Demand based pricing

The pricing decision is important in any organisation as it will be one of the factors influencing a potential customer’s decision on whether to buy a particular product/service. Demand for a product will generally react in some way to a change in selling price, i.e. there will be a degree of demand ‘elasticity’.

The purpose of this article is to cover demand based approaches to pricing where the Study Guide requires candidates to:

  • explain the importance of the price elasticity of demand;

  • explain the demand based approach to setting prices (basic calculations only).

Before focusing on the demand based approaches to pricing, and on the elasticity of demand, it is important to put sales pricing into context by considering other factors affecting both potential buyers of a product/service and the pricing strategies adopted by the seller.

Factors affecting demand
Factors other than price that may affect the buying decision include:

Product factors:

  • product quality;

  • product range;

  • nature of product e.g. essential/luxury;

  • availability of substitutes.

Support factors:

  • level of service provided at point of sale and after sale;

  • advertising and promotion;

  • distribution methods.

Market factors:

  • degree of competition;

  • competitor action/reaction;

  • general economic conditions.

Pricing strategies
The pricing strategy of a seller will be influenced by:

  • The factors noted above affecting the purchase decision.

  • The pricing objective: whether for example sales maximisation is the goal. This may be affected by the stage in the product life cycle. For example, a penetration (low) price may be set initially at product launch in order to capture market share. Alternatively a market skimming strategy may be pursued with a high price in the early stage of the life cycle.

  • The elasticity of demand: the reaction of sales demand to a change in selling price.

Price elasticity of demand
Generally, it is expected for there to be an inverse relationship between selling price and sales demand. If the selling price is increased, sales demand would be expected to fall. If the selling price is reduced, sales demand would be expected to rise. The key question is ‘to what extent is demand likely to respond to a change in price?’

The price elasticity of demand (i.e. the degree of sensitivity of demand for a product to changes in the price of that product) can be measured as:

% change in sales demand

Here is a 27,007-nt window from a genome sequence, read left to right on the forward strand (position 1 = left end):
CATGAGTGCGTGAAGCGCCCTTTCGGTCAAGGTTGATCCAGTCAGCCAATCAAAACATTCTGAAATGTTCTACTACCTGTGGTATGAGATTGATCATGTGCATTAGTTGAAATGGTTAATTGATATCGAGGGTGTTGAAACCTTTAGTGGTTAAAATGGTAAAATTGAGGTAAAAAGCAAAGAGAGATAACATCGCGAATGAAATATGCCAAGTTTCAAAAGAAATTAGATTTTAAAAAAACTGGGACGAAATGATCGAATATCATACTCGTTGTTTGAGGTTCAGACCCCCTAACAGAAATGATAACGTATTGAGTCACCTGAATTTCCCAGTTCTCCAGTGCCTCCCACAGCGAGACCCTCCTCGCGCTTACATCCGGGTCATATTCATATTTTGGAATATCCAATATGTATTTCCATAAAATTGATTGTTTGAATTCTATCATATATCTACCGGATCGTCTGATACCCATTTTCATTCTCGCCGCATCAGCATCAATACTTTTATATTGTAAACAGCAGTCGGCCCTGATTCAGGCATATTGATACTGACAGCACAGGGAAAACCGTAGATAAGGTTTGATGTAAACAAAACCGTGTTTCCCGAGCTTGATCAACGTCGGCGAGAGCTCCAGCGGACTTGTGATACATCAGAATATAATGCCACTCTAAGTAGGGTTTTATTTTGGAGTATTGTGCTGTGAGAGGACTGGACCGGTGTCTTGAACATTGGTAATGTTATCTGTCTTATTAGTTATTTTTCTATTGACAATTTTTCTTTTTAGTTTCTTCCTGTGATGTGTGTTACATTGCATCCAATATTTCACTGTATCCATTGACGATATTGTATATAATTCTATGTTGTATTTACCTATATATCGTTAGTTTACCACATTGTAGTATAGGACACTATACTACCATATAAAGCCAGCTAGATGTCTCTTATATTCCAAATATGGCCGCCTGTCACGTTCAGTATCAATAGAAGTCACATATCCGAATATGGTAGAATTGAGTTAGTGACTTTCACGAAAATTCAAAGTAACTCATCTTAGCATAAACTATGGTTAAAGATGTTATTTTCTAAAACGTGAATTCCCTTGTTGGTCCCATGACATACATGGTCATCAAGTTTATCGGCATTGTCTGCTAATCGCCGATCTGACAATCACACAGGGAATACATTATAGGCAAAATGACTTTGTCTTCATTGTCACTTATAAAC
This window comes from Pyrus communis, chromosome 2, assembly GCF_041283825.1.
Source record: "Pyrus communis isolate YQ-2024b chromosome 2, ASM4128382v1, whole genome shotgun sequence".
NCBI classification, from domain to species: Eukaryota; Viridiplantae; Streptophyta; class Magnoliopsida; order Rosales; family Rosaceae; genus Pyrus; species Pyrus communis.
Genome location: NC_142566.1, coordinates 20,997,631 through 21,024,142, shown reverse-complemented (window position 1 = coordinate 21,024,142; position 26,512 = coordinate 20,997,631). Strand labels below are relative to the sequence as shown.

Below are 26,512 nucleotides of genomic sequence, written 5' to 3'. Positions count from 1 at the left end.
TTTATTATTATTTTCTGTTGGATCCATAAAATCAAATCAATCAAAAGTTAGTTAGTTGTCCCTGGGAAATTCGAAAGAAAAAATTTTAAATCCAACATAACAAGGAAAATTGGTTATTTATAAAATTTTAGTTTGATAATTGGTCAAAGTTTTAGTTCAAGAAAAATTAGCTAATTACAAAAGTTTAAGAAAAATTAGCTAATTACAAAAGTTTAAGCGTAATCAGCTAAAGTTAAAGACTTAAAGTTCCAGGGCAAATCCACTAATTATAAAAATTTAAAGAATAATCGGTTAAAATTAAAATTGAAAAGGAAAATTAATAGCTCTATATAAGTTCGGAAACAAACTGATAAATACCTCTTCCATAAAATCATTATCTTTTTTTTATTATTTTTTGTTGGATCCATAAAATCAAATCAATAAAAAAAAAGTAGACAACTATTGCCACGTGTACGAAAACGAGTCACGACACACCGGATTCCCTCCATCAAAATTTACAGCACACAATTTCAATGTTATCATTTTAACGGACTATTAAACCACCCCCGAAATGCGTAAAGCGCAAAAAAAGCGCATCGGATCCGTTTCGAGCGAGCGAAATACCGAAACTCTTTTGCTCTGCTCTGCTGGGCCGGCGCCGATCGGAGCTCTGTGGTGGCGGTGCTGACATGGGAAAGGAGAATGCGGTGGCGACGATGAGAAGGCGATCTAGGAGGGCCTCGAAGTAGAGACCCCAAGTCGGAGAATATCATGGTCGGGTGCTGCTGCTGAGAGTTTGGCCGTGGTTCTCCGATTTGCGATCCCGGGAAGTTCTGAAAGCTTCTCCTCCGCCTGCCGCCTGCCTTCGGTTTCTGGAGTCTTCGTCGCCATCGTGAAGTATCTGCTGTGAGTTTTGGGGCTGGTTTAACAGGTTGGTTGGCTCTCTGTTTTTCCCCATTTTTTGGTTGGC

% change in selling price

If the % change in demand >the % change in price then price elasticity > 1. Demand is ‘elastic’, i.e. very responsive. Total revenue increases when price is reduced, and decreases when price is increased.

If the % change in demand < the % change in price, then price elasticity < 1. Demand is ‘inelastic’, i.e. not very responsive. Total revenue decreases when price is reduced, and increases when price is increased.

Price elasticity of 1 will mean that the % change in demand offsets the % change in price, leaving total sales revenue unchanged. An increase in selling price will be offset by a decrease in sales demand: a decrease in selling price will be offset by an increase in sales demand.

An awareness of the concept of elasticity may thus have an important influence on the pricing decision. Where demand is inelastic, prices may be increased but other aspects of the marketing mix may be more important. Where demand is elastic, a price increase will lead to a reduction in revenue. However, costs should also reduce. A price decrease will lead to increased revenue but costs will also inevitably increase. The net impact on profit must be considered (unless the objective is sales revenue maximisation).

For example, where selling price is being increased, price elasticity of demand of 1 will increase profit because volume, and thus costs, will reduce. Where selling price is being reduced, price elasticity of demand of 1 will be insufficient to maintain profit because costs will rise on increased volume.

Profit elasticity of demand
The impact of demand elasticity on profit will depend not only on the degree of elasticity but more particularly on the contribution/sales (C/S) ratio. The concepts of operating leverage and cost-volume-profit analysis provide a useful background in helping to appreciate the potential impact on profit of changes in the selling price/sales volume relationship.

For the purpose of illustration, let us assume that 10,000 units of a product, with a C/S ratio of 50%, are currently sold at £10 per unit. If the selling price is reduced by 10%, to £9 per unit, sales volume of 12,500 is required (an increase of 25%) to maintain profit i.e.:

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